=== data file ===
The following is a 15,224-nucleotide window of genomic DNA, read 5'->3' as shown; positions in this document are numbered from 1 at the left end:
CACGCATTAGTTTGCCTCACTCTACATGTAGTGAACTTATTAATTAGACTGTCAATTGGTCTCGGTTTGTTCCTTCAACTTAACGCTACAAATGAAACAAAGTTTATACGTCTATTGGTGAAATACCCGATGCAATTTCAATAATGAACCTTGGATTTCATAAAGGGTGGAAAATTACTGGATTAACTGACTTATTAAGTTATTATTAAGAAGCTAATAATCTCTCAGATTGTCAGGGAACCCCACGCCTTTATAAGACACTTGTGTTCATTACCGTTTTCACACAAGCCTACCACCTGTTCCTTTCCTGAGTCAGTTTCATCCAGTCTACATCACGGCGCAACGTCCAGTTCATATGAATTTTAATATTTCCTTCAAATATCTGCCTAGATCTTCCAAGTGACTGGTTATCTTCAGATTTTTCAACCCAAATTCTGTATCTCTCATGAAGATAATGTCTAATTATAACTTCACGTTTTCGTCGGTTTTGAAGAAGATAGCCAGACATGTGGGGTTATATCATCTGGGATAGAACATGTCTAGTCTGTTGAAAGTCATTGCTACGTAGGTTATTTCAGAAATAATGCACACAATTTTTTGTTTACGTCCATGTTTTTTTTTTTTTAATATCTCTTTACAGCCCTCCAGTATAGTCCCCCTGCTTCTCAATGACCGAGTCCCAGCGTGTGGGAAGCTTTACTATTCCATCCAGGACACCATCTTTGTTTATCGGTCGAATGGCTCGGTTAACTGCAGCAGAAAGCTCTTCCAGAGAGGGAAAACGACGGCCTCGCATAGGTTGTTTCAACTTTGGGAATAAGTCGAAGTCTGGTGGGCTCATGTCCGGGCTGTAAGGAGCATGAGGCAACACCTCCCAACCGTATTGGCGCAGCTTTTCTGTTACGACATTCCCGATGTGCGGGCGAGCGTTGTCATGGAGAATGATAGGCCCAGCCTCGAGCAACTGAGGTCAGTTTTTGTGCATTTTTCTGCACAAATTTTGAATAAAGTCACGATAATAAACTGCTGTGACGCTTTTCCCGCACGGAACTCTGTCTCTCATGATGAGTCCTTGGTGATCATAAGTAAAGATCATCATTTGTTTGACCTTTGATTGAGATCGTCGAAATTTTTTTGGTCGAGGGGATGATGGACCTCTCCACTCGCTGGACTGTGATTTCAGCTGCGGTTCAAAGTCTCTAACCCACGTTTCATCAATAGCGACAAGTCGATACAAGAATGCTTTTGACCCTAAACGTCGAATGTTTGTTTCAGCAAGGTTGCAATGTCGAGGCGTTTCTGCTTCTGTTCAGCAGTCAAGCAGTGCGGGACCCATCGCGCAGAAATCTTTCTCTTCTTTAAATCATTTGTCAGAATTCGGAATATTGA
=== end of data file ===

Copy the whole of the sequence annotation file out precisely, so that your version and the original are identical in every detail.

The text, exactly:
The following is a 15,224-nucleotide window of genomic DNA, read 5'->3' as shown; positions in this document are numbered from 1 at the left end:
CACGCATTAGTTTGCCTCACTCTACATGTAGTGAACTTATTAATTAGACTGTCAATTGGTCTCGGTTTGTTCCTTCAACTTAACGCTACAAATGAAACAAAGTTTATACGTCTATTGGTGAAATACCCGATGCAATTTCAATAATGAACCTTGGATTTCATAAAGGGTGGAAAATTACTGGATTAACTGACTTATTAAGTTATTATTAAGAAGCTAATAATCTCTCAGATTGTCAGGGAACCCCACGCCTTTATAAGACACTTGTGTTCATTACCGTTTTCACACAAGCCTACCACCTGTTCCTTTCCTGAGTCAGTTTCATCCAGTCTACATCACGGCGCAACGTCCAGTTCATATGAATTTTAATATTTCCTTCAAATATCTGCCTAGATCTTCCAAGTGACTGGTTATCTTCAGATTTTTCAACCCAAATTCTGTATCTCTCATGAAGATAATGTCTAATTATAACTTCACGTTTTCGTCGGTTTTGAAGAAGATAGCCAGACATGTGGGGTTATATCATCTGGGATAGAACATGTCTAGTCTGTTGAAAGTCATTGCTACGTAGGTTATTTCAGAAATAATGCACACAATTTTTTGTTTACGTCCATGTTTTTTTTTTTTTAATATCTCTTTACAGCCCTCCAGTATAGTCCCCCTGCTTCTCAATGACCGAGTCCCAGCGTGTGGGAAGCTTTACTATTCCATCCAGGACACCATCTTTGTTTATCGGTCGAATGGCTCGGTTAACTGCAGCAGAAAGCTCTTCCAGAGAGGGAAAACGACGGCCTCGCATAGGTTGTTTCAACTTTGGGAATAAGTCGAAGTCTGGTGGGCTCATGTCCGGGCTGTAAGGAGCATGAGGCAACACCTCCCAACCGTATTGGCGCAGCTTTTCTGTTACGACATTCCCGATGTGCGGGCGAGCGTTGTCATGGAGAATGATAGGCCCAGCCTCGAGCAACTGAGGTCAGTTTTTGTGCATTTTTCTGCACAAATTTTGAATAAAGTCACGATAATAAACTGCTGTGACGCTTTTCCCGCACGGAACTCTGTCTCTCATGATGAGTCCTTGGTGATCATAAGTAAAGATCATCATTTGTTTGACCTTTGATTGAGATCGTCGAAATTTTTTTGGTCGAGGGGATGATGGACCTCTCCACTCGCTGGACTGTGATTTCAGCTGCGGTTCAAAGTCTCTAACCCACGTTTCATCAATAGCGACAAGTCGATACAAGAATGCTTTTGACCCTAAACGTCGAATGTTTGTTTCAGCAAGGTTGCAATGTCGAGGCGTTTCTGCTTCTGTTCAGCAGTCAAGCAGTGCGGGACCCATCGCGCAGAAATCTTTCTCTTCTTTAAATCATTTGTCAGAATTCGGAATATTGA